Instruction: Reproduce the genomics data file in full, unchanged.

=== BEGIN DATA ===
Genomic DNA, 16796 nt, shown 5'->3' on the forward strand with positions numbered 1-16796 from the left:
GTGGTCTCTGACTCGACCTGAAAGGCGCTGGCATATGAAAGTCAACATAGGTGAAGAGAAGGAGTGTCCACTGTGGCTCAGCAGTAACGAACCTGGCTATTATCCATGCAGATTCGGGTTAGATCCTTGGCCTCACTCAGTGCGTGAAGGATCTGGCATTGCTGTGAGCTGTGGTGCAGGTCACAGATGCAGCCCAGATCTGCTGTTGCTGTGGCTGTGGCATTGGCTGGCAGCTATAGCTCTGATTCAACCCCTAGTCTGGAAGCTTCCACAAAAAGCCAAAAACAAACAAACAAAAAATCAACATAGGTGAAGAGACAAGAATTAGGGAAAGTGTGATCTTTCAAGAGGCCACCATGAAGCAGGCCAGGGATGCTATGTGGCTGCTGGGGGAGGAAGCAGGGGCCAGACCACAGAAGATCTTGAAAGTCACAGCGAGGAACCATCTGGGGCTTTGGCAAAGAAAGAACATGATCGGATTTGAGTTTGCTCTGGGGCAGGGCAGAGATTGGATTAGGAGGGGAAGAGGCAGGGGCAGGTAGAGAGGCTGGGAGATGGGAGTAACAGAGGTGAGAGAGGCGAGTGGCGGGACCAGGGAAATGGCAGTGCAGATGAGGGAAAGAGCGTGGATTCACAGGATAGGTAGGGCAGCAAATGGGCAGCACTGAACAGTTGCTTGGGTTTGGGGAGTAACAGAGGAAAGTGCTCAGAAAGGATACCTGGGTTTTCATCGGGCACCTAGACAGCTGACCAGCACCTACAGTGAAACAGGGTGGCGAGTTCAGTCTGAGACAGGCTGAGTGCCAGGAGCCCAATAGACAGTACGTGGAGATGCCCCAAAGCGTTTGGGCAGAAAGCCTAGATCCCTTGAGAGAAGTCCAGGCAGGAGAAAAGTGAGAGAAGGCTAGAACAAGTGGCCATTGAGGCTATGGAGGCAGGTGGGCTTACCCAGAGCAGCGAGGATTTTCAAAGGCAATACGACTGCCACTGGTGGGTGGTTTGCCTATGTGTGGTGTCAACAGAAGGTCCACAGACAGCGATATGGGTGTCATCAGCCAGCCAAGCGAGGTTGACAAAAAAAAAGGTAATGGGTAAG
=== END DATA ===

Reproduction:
Genomic DNA, 16796 nt, shown 5'->3' on the forward strand with positions numbered 1-16796 from the left:
GTGGTCTCTGACTCGACCTGAAAGGCGCTGGCATATGAAAGTCAACATAGGTGAAGAGAAGGAGTGTCCACTGTGGCTCAGCAGTAACGAACCTGGCTATTATCCATGCAGATTCGGGTTAGATCCTTGGCCTCACTCAGTGCGTGAAGGATCTGGCATTGCTGTGAGCTGTGGTGCAGGTCACAGATGCAGCCCAGATCTGCTGTTGCTGTGGCTGTGGCATTGGCTGGCAGCTATAGCTCTGATTCAACCCCTAGTCTGGAAGCTTCCACAAAAAGCCAAAAACAAACAAACAAAAAATCAACATAGGTGAAGAGACAAGAATTAGGGAAAGTGTGATCTTTCAAGAGGCCACCATGAAGCAGGCCAGGGATGCTATGTGGCTGCTGGGGGAGGAAGCAGGGGCCAGACCACAGAAGATCTTGAAAGTCACAGCGAGGAACCATCTGGGGCTTTGGCAAAGAAAGAACATGATCGGATTTGAGTTTGCTCTGGGGCAGGGCAGAGATTGGATTAGGAGGGGAAGAGGCAGGGGCAGGTAGAGAGGCTGGGAGATGGGAGTAACAGAGGTGAGAGAGGCGAGTGGCGGGACCAGGGAAATGGCAGTGCAGATGAGGGAAAGAGCGTGGATTCACAGGATAGGTAGGGCAGCAAATGGGCAGCACTGAACAGTTGCTTGGGTTTGGGGAGTAACAGAGGAAAGTGCTCAGAAAGGATACCTGGGTTTTCATCGGGCACCTAGACAGCTGACCAGCACCTACAGTGAAACAGGGTGGCGAGTTCAGTCTGAGACAGGCTGAGTGCCAGGAGCCCAATAGACAGTACGTGGAGATGCCCCAAAGCGTTTGGGCAGAAAGCCTAGATCCCTTGAGAGAAGTCCAGGCAGGAGAAAAGTGAGAGAAGGCTAGAACAAGTGGCCATTGAGGCTATGGAGGCAGGTGGGCTTACCCAGAGCAGCGAGGATTTTCAAAGGCAATACGACTGCCACTGGTGGGTGGTTTGCCTATGTGTGGTGTCAACAGAAGGTCCACAGACAGCGATATGGGTGTCATCAGCCAGCCAAGCGAGGTTGACAAAAAAAAAGGTAATGGGTAAG